The decisions paid dividends for the Vikings if only in that they meant zero carries for either Gerhart or Tahi. The thought process of making wiser decisions appeared to carry over into the game.

Late in the fourth quarter, with the score tied at 21, the Vikings picked Romo at the Cowboy's thirty-yard-line. Late last year, or even earlier this year, the script would have read pass, pass, pass, with at least a fifty percent prospect of an interception. On this drive, with the game clearly on the line and the Vikings unlikely to get another meaningful opportunity to score in regulation should they fail on the drive, Childress used a combination of short passes and runs off tackle to get the offense well within Ryan Longwell's field-goal range. More impressive, however, was that the Vikings ran to the left and even outside the tackle, rather than to the weaker right side of the line, where Childress heretofore has preferred to run in crunch time in an apparent attempt at counterintuitive genius.

Also impressive is that the Vikings kept giving Adrian Peterson the ball when it became evident that the Cowboys could not keep Peterson from driving back the defensive line. Though Peterson's yardage was meager, it was sufficient to ensure that the Vikings would be in a position to put points on the board.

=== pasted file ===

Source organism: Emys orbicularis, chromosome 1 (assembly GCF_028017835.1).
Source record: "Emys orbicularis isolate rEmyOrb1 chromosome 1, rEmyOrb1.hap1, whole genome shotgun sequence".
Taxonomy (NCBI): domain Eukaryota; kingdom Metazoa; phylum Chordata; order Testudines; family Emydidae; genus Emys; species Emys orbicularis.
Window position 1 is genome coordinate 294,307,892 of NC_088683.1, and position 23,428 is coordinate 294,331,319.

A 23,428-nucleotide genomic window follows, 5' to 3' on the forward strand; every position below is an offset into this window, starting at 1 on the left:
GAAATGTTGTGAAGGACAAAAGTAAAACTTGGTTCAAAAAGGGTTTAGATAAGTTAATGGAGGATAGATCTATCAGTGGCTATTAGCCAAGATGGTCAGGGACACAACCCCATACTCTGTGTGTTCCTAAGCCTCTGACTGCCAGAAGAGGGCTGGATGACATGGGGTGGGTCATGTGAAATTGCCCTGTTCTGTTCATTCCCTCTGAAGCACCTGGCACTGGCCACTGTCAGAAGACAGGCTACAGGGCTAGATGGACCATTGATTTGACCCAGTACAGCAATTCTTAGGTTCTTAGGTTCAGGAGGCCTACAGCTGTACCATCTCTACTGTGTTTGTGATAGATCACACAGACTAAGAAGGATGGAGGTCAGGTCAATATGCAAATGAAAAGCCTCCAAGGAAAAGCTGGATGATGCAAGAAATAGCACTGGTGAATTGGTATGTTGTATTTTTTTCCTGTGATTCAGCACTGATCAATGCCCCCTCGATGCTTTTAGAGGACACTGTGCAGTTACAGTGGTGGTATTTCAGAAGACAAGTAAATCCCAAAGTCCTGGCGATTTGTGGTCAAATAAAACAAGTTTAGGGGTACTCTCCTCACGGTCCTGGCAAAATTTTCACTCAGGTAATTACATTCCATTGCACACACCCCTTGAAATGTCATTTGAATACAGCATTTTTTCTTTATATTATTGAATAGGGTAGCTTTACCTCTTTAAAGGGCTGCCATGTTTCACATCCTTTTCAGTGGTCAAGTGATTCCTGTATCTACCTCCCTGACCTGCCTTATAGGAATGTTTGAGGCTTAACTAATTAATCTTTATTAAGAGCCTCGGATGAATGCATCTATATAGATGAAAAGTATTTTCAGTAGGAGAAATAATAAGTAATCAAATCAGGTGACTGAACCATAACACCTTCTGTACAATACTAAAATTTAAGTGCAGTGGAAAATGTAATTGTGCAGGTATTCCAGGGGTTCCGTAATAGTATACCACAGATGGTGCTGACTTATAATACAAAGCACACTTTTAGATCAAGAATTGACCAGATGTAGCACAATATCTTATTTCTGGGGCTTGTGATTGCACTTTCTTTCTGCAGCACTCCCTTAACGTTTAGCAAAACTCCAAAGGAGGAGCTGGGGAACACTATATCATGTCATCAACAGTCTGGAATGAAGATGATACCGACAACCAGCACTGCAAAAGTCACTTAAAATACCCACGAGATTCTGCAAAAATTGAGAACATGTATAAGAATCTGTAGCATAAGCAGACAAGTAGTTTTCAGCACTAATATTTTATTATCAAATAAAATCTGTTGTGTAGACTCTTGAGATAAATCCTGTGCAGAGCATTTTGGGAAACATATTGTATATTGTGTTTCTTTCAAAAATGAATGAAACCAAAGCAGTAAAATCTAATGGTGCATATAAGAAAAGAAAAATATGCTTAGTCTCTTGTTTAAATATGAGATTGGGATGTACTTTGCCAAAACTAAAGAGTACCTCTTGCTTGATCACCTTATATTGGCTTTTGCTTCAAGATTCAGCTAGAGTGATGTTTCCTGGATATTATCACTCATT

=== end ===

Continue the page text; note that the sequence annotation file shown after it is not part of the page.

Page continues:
The drive was also impressive because the Vikings at least took a shot in the end zone. That shot came on a third-down pass to Randy Moss. The pass was precisely where it ought to have been--high enough to elude the defender and in Moss' outstretched hands. Moss failed on this attempt, but the play nevertheless bodes well not only for the Vikings' offense, but also as an indicia of where Childress' vision currently rests.

The Vikings' victory over Dallas on Sunday was no thing of beauty on the stat sheets, with the Vikings managing a meager 188 yards of offense to the Cowboys' 314. But the Vikings were proficient with their few opportunities, and that's as impressive when a team is attempting to re-align itself as would be a strong offensive showing. And, in the sewage that is the NFC, that should buy the Vikings time to see if they can move to another gear in time for the playoffs.

Up Next: Making Better Use of Talent

Tuesday, October 12, 2010

Tortured Vikings' Fans Suffer Again

Throughout the team's fifty-year history, the Minnesota Vikings have won their division 18 times, qualified for the playoffs 26 times, reached the NFC Championship game nine times, and played in four Super Bowls. For fans of most professional sports teams, that would represent an astoundingly successful fifty-year run. For the star-crossed Vikings, however, it's been a history of laments.

The Vikings have been favored in all four Super Bowls in which they have appeared, but have failed to win even one, falling in all but one by insurmountable margins by the scoring standards of the day. In five losing Conference Championship games, the Vikings have lost three times as the favorite and twice as the underdog. Against Washington in 1987, Minnesota fell to defeat when Darren Nelson was unable to corral a tough, but catchable pass in the endzone at the end of the game. Against the Atlanta Falcons in 1998, the Vikings depressed fans with perhaps the most improbable loss in team history, with the offense failing where it had not failed during the season, the defense, absent its most important player, falling apart more than most Denny Green-led defenses, and placekicker Gary Andersen, who had not missed a field-goal attempt all season, failing when it mattered most.